ANDREW PIERCE: How did Sir Oliver Letwin, the bungler behind the poll tax, become unofficial PM and the unlikely leader of a Remainer coup?
Sir Oliver Letwin is an unlikely figurehead for a parliamentary coup and ‘shop steward’ for Remainer ministers. But that is what he now is, as the backbench Tory rebel coordinating a cross-party alliance of Remainer MPs to seize control of the Brexit agenda
Such is the disdain of some Tory colleagues about Sir Oliver Letwin that they have accused him of usurping Theresa May as prime minister over recent days.
One fellow MP said that the man who began his career in Margaret Thatcher’s policy unit had ‘installed himself as a kind of jobbing prime minister’ and he asked how the MP for West Dorset could be ‘held to account in this House?’
Letwin is an unlikely figurehead for a parliamentary coup and ‘shop steward’ for Remainer ministers. But that is what he now is, as the backbench Tory rebel coordinating a cross-party alliance of Remainer MPs to seize control of the Brexit agenda.
A policy wonk rather than a politician, who feels uneasy in the company of real people, even his admirers say ‘Oliver’s a useful man to have around – provided he’s not allowed near the signal box.’
That said, Letwin has served the Tories well during his career. It began in 1983 when he was an adviser to Thatcher – and he went on to write the 2010 Tory manifesto, helping put David Cameron in No 10 and end 13 years of Labour rule.
However, the backroom brainbox behind several prime ministers with a CV full of clever fixes has been prone to gaffes.
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For example, a young Letwin hindered plans to assist unemployed black youths following riots in Tottenham and Birmingham in 1985. Shockingly, he suggested that £10million earmarked to tackle inner-city problems might end up in the ‘disco and drug trade’. He was forced to apologise when the remarks came to light in 2015.
Letwin was also one of those who devised the poll tax, replacing council rates, which was so hated it led to Thatcher’s downfall.
The Eton and Cambridge-educated 62-year-old’s post-doctoral degree is not the sort you expect of someone operating in the cut-throat world of politics. It was titled ‘Ethics, Emotion and the Unity of the Self – a philosophical examination of the eternal tension between romantic struggle and classical harmony in human affairs.’
Usually dressed in tweed jackets and thick corduroys, he hates small talk and has few friends on the Tory backbenches. Mischievously, he has been nicknamed ‘Olive’ by an Old Etonian contemporary because he’s regarded as a bit of a drip.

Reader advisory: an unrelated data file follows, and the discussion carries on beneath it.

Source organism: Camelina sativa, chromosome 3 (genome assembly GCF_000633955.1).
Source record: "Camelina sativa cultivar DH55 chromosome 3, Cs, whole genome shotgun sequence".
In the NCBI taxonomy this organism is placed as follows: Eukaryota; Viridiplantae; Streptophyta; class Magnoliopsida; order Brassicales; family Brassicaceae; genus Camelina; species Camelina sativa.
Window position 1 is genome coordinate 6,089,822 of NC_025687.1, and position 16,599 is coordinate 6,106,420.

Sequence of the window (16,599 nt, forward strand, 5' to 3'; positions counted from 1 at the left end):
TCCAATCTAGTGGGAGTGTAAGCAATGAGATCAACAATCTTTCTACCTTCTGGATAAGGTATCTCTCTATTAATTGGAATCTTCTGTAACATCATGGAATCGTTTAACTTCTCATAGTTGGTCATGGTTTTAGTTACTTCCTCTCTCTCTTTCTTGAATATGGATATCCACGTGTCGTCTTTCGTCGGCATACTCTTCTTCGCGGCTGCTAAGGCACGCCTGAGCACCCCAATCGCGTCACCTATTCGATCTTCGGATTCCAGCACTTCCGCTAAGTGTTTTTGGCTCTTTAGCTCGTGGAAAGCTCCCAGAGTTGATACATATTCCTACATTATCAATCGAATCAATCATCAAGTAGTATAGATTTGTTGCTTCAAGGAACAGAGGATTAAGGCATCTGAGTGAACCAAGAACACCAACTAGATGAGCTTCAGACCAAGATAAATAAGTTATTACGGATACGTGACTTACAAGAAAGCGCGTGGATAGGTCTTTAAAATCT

A young Letwin hindered plans to assist unemployed black youths following riots in Tottenham and Birmingham in 1985. Shockingly, he suggested that £10million earmarked to tackle inner-city problems might end up in the ‘disco and drug trade’. He was forced to apologise when the remarks came to light in 2015
He has twins with his lawyer wife – and once said he would rather ‘beg on the street’ than send them to the local school in south London.
‘In Lambeth where I live, I would give my right arm to send [my children] to a fee-paying school,’ he said. He was being true to his free market upbringing, and didn’t seem aware how the remark would play to people whose annual wages might not even have covered his children’s school fees.
In the last Parliament, he was asked to implement the Leveson Inquiry into Press standards. He cooked up a deal over pizzas in the office of Labour’s then deputy leader Harriet Harman which would have introduced statutory regulation of newspapers for the first time in centuries. Most fellow Tory MPs assumed that Letwin, bored with the life of a backbencher, was planning to step down from Parliament. But they suspect he stood again in 2017 with the intention of playing a key role in softening Brexit, even though his constituency voted to Leave.
In January, he irritated his colleagues again by saying: ‘I am past caring what deal we have.’
Yet everything he has said and done since suggests the opposite. Indeed, he said Brexit would ‘require the fundamental realignment of the relationship between the Civil Service, Government and Parliament.’
He added: ‘There is no way we can continue to act as though we were merely a body to which the Government were accountable; for a period, for this purpose, we will have to take on the government of our country.’
One embarrassing incident that Letwin has tried to live down was when he was caught – on five separate occasions – casually disposing of confidential Government emails and sensitive details of constituents in a public waste bin in St James’s Park. Now, much to many’s fury, he’s trying to dump the Government’s Brexit deal in the bin.
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